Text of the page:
We As A Nation Are High On A Drug Called Xenophobia
Pakistan cricket team was so overwhelmed after their (nail-biting) win against Afghanistan in a World Cup match held recently. We as a nation got high on xenophobia, misogyny, hypocrisy and other related drugs.
Social media was rife with the derogatory comments for a country that has already faced enough destruction due to a prolonged war. The same country which is still bearing the brunt of our country’s policies of interference in the matters of other countries under the disguise of ‘national security’.
But, according to social media, we did all that for the betterment of Afghanistan and now they have become ungrateful. How dare they become ungrateful when we host around millions of them? We have done so much for them – they should have supported the Pakistan team instead of their own.
We provided them with the camps to live in and when they tried to integrate we ensured that they never find an identity so we can send them back to the country they came from one day. These thankless Afghans!
The fact of the matter is that we only remember and propagate certain memories and forget all other memories. I presume there is a term for it in psychology. Or are we just hypocrites?
We tend to remember that we host millions of Afghan refugees but we forget that these people were forced to leave their country.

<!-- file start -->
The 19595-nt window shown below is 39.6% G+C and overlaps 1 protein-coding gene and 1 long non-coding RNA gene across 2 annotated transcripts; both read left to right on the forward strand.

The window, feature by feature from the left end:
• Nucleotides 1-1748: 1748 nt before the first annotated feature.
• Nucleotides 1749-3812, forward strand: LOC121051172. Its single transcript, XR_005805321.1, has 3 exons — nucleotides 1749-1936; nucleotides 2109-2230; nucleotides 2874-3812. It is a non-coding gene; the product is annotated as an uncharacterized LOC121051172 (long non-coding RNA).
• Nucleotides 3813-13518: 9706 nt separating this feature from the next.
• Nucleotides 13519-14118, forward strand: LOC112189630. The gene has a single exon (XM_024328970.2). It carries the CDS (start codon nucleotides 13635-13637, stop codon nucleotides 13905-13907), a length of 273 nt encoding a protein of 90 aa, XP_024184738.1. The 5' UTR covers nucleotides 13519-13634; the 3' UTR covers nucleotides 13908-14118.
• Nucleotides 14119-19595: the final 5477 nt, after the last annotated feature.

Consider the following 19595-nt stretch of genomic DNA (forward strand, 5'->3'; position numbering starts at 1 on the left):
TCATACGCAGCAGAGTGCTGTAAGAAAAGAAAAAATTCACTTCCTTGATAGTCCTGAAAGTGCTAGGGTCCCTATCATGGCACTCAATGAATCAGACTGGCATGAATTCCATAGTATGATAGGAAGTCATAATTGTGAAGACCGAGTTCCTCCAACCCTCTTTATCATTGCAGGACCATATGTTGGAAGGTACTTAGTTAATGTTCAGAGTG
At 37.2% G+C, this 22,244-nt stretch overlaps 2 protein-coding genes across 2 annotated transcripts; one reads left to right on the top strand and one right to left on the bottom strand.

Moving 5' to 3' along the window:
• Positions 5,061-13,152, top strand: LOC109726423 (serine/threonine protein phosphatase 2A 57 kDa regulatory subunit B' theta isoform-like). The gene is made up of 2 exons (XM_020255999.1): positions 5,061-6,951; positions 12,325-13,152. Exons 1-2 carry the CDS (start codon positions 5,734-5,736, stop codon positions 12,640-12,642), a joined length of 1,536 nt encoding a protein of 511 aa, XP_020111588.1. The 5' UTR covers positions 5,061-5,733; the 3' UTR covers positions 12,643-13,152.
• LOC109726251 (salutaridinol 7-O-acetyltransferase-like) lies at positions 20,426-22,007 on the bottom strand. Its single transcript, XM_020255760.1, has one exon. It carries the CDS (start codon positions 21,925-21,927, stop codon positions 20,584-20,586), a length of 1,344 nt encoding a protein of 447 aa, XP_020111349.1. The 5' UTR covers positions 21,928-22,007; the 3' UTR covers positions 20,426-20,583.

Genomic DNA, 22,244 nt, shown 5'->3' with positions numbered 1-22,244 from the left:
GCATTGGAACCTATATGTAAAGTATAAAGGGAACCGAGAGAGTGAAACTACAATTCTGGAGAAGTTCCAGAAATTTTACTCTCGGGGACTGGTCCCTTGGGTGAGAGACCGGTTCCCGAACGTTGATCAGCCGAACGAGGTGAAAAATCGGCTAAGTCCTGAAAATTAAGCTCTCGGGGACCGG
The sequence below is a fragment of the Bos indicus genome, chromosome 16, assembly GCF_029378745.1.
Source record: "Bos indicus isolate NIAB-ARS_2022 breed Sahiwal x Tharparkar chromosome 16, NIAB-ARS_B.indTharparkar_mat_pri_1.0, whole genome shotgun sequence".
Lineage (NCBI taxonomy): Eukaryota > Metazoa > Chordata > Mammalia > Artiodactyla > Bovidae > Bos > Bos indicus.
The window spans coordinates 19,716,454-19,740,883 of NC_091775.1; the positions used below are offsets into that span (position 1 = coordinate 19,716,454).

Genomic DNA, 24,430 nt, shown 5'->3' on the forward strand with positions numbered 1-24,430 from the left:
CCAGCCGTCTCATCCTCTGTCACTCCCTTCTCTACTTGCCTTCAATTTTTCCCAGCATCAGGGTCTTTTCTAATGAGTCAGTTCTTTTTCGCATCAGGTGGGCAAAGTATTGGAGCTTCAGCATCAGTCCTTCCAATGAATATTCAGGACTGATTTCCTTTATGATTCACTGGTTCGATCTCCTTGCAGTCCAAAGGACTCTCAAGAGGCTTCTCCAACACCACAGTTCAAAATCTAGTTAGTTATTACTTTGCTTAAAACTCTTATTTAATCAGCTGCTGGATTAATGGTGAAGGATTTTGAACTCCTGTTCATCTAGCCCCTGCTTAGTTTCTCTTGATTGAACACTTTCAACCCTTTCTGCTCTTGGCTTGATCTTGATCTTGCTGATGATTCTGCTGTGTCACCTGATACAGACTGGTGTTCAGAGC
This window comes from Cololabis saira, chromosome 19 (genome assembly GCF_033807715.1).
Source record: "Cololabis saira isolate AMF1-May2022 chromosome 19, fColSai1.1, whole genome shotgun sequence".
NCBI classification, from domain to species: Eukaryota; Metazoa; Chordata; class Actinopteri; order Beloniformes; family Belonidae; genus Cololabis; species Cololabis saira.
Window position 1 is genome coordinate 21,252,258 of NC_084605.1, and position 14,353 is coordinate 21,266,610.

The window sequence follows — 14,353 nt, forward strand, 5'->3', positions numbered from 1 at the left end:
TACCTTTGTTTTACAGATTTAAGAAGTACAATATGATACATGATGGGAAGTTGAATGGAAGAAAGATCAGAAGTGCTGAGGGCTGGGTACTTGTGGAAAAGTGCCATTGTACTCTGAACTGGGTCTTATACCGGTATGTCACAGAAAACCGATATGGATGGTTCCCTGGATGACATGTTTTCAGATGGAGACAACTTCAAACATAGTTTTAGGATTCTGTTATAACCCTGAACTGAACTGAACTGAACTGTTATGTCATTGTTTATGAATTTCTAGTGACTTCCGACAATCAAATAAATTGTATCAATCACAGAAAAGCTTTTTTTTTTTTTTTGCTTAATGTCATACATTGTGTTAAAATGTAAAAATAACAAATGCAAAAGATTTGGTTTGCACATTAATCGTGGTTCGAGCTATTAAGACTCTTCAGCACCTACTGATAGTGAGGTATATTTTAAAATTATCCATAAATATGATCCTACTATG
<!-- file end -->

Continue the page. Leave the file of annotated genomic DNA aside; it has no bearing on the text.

Our social media remembered Afghanistan President Ashraf Ghani’s visit to Pakistan just a day before the match but forgot that the same day the match was happening at least 42 Afghan forces were killed in a Taliban attack.
We are not new to misogyny either. Women are used as slurs in arguments they have absolutely nothing to do with. When it comes to hating on women or belittling them, we can just win that world cup (if there was any) by not even trying at all. In fact, since we are drawing comparisons between 1992 and this world cup, hating on women is also something that has not changed since then.
So, when we won the match, it was evident that we were going to bring women into it. We started reminiscing scandal of Imad Wasim, who played the winning shot of the match, with the Afghani woman and we were very casual about our sexism. Sexism – this is something we never fail at.
The match did not expose our xenophobia, hypocrisy or misogyny. Because all these traits were never hidden. These are just a few of our traits that have always remained in the open and I am not saying that other countries are immune to these drugs: We are all high on them.
I call them drugs, but there are no rehabilitation centres for this kind of addiction. I call them drugs but I can find no treatment for this kind of addiction. What is sadder is that most of us seem to be addicted to these drugs.